It’s just that our elected officials have a duty to ensure that public money is wisely spent. Some say they’re finding it difficult to get the information they need to carry out that duty.
The shelter’s board of directors used to open its meetings to the public, but stopped doing that some time ago.
It is set up as a non-profit organization, and it is not required by law to hold open meetings.
Several officials suggested an audit of the shelter; the shelter agreed, if it is paid for by the governmental bodies served by the shelter. They don’t want to use funds needed for operations to pay for an audit, and we don’t blame them for that.
St. Clair County Commission Chairman Stan Batemon argued against an audit. He compared the county’s contract with the animal shelter to any other business arrangement, and said he was satisfied with the performance reports he receives from the shelter. He said the county doesn’t audit other contractors, and sees no need to treat the shelter any differently.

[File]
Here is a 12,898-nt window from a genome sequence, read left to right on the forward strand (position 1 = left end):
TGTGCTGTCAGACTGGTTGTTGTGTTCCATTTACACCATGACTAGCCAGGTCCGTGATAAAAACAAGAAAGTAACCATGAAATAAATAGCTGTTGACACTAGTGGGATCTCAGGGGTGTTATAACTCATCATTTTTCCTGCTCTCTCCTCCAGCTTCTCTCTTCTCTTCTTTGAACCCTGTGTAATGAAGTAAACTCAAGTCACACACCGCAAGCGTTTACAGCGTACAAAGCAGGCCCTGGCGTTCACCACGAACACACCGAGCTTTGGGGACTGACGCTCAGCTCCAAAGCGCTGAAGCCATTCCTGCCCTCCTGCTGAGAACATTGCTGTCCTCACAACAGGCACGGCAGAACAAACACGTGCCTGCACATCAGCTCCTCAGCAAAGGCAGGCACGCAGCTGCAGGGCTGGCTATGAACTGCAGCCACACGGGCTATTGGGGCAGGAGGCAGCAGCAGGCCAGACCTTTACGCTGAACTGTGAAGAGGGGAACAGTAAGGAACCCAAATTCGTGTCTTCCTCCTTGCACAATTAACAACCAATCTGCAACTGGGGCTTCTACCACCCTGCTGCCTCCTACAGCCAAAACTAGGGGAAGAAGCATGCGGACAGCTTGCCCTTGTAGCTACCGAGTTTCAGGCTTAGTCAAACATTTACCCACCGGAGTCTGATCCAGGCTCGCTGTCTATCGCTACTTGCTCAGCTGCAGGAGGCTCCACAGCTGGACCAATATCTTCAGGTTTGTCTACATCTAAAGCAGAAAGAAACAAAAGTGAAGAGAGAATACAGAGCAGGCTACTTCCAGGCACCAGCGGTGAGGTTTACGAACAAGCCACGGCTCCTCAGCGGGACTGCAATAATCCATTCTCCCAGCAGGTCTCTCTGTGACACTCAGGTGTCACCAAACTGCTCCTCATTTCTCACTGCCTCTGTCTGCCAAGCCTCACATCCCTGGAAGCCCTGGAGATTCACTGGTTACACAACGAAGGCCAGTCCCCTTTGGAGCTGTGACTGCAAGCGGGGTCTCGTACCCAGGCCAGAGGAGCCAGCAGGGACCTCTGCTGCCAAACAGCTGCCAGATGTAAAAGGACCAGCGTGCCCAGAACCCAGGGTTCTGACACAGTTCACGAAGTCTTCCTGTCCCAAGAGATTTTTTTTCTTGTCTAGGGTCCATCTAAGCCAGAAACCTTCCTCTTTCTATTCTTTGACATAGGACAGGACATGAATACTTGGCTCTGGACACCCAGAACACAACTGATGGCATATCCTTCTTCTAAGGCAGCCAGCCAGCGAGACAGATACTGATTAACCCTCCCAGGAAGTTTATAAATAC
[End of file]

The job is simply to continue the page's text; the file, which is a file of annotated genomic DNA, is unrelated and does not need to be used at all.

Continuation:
We think the shelter is different. It’s not a business providing services to a wide range of customers on a competitive basis. Its primary function is to provide animal shelter operations for the county and several municipalities. The shelter also receives donations from the public and fees for services.
Several officials of the municipalities are asking for more information and attendance at shelter board meetings.
We would go a step further and ask for open meetings, not just for the shelter, but for any non-profit organization receiving substantial taxpayer funding. When the door is opened to receive public funds, that door should stay open so that the public can see how the money is being used.
We don’t think that’s too much to ask.